Question five is about range. Firstly, its critical to understand that the Livewire has a 15.5kWh battery (13.5kWh min usable) and weighs almost 250kg. These are key factors in range.
It uses fuzzy logic to continuously update range expectations on the dashboard, based on your riding style and the energy consumption, which is affected by gradient, wind, temperature, rider weight and how flappy or aerodynamic you are (I’m on the flappy side, 6 ft and weigh about 100kg). My commute is 40kms each way and mix of 50,60&70kmh city streets and about 12kms of 80kmh. My range is typically about 220kms on this commute and the best I have seen is 240kms. The dash also shows Wh/km which also varies with riding style. Around town I usually hover around 65 Wh/km which equates to a theoretical range of 238km.
I have also done some touring with light luggage and used the cruise control to sit on 110kmh, sitting bolt upright banging down the freeway. My range in this scenario varied between 110km and 135km which was mostly affected by gradient and wind. I recently added a screen which based on should improve this by about 10%, making 150km of highway range achievable. Notably, these range figures were NOT using 100% of the battery, but rather, around 70-80% leaving a comfortable safety margin and making good use of DCFC which slows down at about 80% SOC.
My typical response to this question is “around 120km on the freeway and around 250 in town”.
Question six is about range display. It is important to understand that range displayed will vary with conditions and riding style – so you need to use your brain a bit. It does include a gauge that shows minimum, maximum and current range so you can get a sense of adventure and still arrive which I like.
I also recently learned that the main battery capacity/range display can be adjusted to calculate range over a long or short time period. I recently experimented with this in short mode and it was amazing to see how speed and conditions rapidly affected the range expectations – it changes every minute or so. Interestingly, for a fleeting few moments I saw an amazing 285km of range predicted.
Question seven was about charging cost. Here in Australia at home and at work, my charging cost is zero due to solar and a generous employer who offers free EV charging. The highest cost I have experienced was 50ckWh which equates to $7.75 for a 100% charge and represents a premium convenience price. For comparison a 20-litre tank fill on an ICE bike is currently around $43 for similar range. It is very cheap to run.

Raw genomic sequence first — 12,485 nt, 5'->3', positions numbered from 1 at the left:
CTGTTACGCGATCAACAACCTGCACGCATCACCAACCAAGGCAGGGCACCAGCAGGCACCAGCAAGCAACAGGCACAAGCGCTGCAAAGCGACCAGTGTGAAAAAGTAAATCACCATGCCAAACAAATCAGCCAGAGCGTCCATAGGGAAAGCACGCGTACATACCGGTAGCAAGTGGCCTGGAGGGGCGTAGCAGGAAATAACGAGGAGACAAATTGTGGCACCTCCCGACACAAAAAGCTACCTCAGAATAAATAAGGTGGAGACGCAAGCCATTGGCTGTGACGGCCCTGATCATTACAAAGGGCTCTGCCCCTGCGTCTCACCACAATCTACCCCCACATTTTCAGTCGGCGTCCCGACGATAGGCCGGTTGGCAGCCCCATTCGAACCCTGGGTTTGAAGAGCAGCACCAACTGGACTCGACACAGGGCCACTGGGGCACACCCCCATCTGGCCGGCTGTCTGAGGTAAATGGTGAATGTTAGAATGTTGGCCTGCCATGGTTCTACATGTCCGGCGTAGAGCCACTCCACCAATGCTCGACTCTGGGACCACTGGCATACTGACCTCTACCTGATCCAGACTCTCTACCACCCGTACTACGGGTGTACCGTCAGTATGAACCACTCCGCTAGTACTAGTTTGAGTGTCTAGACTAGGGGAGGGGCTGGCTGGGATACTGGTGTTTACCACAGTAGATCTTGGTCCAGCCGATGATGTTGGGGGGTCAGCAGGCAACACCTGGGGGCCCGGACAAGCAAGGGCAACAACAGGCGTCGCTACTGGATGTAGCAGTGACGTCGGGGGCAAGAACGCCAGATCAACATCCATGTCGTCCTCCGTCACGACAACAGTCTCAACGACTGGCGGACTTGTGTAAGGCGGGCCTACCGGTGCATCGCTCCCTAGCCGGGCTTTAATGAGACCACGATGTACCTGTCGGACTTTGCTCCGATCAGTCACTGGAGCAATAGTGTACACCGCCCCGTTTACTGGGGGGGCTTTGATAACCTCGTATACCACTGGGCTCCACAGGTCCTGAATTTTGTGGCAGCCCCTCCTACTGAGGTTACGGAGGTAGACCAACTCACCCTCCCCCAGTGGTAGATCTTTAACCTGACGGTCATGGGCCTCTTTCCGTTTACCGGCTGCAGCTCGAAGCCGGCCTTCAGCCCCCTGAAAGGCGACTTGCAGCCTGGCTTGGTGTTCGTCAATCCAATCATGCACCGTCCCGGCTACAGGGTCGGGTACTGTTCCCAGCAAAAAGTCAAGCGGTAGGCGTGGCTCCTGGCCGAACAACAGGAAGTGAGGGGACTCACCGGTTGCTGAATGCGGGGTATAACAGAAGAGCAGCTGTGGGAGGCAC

Question eight was about servicing. Australia is pretty unique with an alleged sum total of 27 Livewires in the country, so it stands to reason servicing options are pretty limited. The International Livewire Group recently posted some photos of the US training academy where Harley (now Livewire) trains dealers from around the world and the photos were very impressive.
What I can tell you is that if you search on the official Australian Harley Davidson site six dealers show up under the category Electric Vehicles, which sounds about right. I recently had my first
8,000km service done in Sydney and for reference it only took a few hours and cost $350, which is cheap for a Harley service I am reliably told.
The manual details the servicing intervals which are every 8,000kms, following an initial 1,600km service. The majority of work is very standard and pretty basic for any motorcycle mechanic notwithstanding the need for authorised servicing to maintain warranty. Apart from tyres, brake pads, fluid etc the transmission fluid and gasket needs to be changed on the bevel gear once every 32,000 kms and is a slightly higher cost as a consequence.
Question nine is about luggage options. The Livewire has no storage space other than for the charger adaptor cable and a few small tools under the seat as standard. There is a small range of HD branded luggage including tank bags and rear bags that can be purchased or, you can adapt a wide range of aftermarket baggage solutions. I have opted for Kreiga luggage including a tank bag and 30litre rear bag which I reckon is pretty good and very versatile, using straps to hold it all in place. I have also recently added some small 1 litre bicycle panniers which tuck in and fit very discretely for wet weather gear which I’ll leave on permanently.